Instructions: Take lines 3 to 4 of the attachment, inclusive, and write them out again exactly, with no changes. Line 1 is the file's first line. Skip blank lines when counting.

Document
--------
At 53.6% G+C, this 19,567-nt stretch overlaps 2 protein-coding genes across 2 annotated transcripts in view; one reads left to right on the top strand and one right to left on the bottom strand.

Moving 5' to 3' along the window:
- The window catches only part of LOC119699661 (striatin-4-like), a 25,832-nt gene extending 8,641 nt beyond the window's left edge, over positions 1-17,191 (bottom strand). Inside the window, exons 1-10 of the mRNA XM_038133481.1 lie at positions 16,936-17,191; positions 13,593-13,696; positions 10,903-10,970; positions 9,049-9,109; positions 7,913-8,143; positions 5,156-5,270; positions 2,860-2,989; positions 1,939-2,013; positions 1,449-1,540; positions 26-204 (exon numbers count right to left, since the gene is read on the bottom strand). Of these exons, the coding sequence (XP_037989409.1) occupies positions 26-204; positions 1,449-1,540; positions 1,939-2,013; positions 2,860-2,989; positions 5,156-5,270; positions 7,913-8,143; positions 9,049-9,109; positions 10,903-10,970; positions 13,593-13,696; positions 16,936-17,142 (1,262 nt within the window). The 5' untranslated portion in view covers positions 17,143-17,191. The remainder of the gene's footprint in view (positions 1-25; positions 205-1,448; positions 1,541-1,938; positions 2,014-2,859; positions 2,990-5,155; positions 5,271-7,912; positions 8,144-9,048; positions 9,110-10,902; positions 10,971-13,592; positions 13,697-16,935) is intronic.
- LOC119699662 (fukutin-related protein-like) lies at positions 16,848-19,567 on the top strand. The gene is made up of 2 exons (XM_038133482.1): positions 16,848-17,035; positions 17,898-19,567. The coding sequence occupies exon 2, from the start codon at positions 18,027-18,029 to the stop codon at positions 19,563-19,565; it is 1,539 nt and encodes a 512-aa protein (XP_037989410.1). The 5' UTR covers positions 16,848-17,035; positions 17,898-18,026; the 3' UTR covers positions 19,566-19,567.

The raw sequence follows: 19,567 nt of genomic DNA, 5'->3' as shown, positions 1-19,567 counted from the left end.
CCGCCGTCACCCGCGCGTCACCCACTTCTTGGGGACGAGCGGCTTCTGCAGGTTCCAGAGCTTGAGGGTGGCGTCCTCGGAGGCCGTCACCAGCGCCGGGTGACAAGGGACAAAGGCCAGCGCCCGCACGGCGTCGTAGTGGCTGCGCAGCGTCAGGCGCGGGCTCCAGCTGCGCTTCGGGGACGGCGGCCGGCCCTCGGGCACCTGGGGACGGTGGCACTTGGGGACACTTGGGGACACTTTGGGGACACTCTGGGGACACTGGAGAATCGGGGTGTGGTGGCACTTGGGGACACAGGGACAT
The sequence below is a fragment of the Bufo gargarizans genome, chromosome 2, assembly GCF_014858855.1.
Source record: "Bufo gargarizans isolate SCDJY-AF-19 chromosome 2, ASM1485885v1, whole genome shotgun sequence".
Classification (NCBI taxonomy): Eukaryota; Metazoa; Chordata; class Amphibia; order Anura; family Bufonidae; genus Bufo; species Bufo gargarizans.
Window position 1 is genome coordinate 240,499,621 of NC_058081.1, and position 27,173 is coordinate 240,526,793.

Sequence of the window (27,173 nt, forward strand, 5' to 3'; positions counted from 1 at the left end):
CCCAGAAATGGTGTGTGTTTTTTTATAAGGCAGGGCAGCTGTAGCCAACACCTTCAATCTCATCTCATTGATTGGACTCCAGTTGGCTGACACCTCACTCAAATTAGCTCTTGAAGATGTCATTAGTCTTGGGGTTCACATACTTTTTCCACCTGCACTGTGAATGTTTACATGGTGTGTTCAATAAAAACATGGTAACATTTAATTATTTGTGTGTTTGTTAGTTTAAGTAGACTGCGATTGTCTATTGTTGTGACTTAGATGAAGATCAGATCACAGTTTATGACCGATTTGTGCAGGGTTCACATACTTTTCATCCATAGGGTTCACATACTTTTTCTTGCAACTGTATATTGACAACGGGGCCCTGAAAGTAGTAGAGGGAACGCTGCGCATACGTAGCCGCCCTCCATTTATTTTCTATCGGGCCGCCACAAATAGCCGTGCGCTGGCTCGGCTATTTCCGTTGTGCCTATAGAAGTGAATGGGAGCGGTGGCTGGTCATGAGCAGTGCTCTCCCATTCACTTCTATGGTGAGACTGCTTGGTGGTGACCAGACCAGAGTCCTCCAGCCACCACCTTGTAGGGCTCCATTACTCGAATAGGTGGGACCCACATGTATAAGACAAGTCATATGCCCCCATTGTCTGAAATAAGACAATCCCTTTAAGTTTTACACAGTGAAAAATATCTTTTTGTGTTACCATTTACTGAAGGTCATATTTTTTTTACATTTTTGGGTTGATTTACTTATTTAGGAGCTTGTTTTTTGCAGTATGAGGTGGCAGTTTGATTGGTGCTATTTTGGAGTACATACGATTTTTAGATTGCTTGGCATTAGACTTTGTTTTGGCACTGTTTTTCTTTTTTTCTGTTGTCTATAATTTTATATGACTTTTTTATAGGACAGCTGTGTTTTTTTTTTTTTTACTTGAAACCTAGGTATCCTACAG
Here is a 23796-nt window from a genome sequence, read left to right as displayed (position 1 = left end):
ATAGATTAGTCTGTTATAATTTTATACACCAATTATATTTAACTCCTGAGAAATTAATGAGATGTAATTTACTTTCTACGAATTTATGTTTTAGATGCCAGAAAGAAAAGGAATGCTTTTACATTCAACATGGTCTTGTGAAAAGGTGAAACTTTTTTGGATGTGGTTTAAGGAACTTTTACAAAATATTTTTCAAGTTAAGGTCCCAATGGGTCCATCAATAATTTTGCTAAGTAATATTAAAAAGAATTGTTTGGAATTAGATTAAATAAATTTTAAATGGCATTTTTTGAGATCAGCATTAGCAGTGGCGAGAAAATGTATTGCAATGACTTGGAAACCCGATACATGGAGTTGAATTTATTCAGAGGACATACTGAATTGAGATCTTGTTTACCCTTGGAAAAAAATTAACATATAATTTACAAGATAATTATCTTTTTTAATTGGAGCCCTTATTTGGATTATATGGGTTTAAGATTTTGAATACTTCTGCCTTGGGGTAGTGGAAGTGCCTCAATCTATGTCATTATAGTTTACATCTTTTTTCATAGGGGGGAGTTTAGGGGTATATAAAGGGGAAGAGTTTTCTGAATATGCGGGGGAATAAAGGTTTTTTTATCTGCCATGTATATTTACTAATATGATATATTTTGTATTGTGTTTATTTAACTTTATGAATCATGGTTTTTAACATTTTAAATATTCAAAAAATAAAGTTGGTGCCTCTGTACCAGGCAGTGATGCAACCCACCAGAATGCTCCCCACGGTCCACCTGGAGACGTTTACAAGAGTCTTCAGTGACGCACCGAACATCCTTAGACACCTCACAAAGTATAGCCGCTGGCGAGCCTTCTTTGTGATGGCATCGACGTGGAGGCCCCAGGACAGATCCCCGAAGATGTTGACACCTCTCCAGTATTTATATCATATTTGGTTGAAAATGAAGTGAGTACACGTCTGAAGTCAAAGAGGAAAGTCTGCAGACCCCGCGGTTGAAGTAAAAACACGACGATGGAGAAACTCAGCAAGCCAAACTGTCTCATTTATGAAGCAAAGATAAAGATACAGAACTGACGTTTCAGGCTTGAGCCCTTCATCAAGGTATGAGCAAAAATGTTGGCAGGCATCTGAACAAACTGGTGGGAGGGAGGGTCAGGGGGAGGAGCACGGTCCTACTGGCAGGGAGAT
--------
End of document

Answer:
- The window catches only part of LOC119699661 (striatin-4-like), a 25,832-nt gene extending 8,641 nt beyond the window's left edge, over positions 1-17,191 (bottom strand). Inside the window, exons 1-10 of the mRNA XM_038133481.1 lie at positions 16,936-17,191; positions 13,593-13,696; positions 10,903-10,970; positions 9,049-9,109; positions 7,913-8,143; positions 5,156-5,270; positions 2,860-2,989; positions 1,939-2,013; positions 1,449-1,540; positions 26-204 (exon numbers count right to left, since the gene is read on the bottom strand). Of these exons, the coding sequence (XP_037989409.1) occupies positions 26-204; positions 1,449-1,540; positions 1,939-2,013; positions 2,860-2,989; positions 5,156-5,270; positions 7,913-8,143; positions 9,049-9,109; positions 10,903-10,970; positions 13,593-13,696; positions 16,936-17,142 (1,262 nt within the window). The 5' untranslated portion in view covers positions 17,143-17,191. The remainder of the gene's footprint in view (positions 1-25; positions 205-1,448; positions 1,541-1,938; positions 2,014-2,859; positions 2,990-5,155; positions 5,271-7,912; positions 8,144-9,048; positions 9,110-10,902; positions 10,971-13,592; positions 13,697-16,935) is intronic.
- LOC119699662 (fukutin-related protein-like) lies at positions 16,848-19,567 on the top strand. The gene is made up of 2 exons (XM_038133482.1): positions 16,848-17,035; positions 17,898-19,567. The coding sequence occupies exon 2, from the start codon at positions 18,027-18,029 to the stop codon at positions 19,563-19,565; it is 1,539 nt and encodes a 512-aa protein (XP_037989410.1). The 5' UTR covers positions 16,848-17,035; positions 17,898-18,026; the 3' UTR covers positions 19,566-19,567.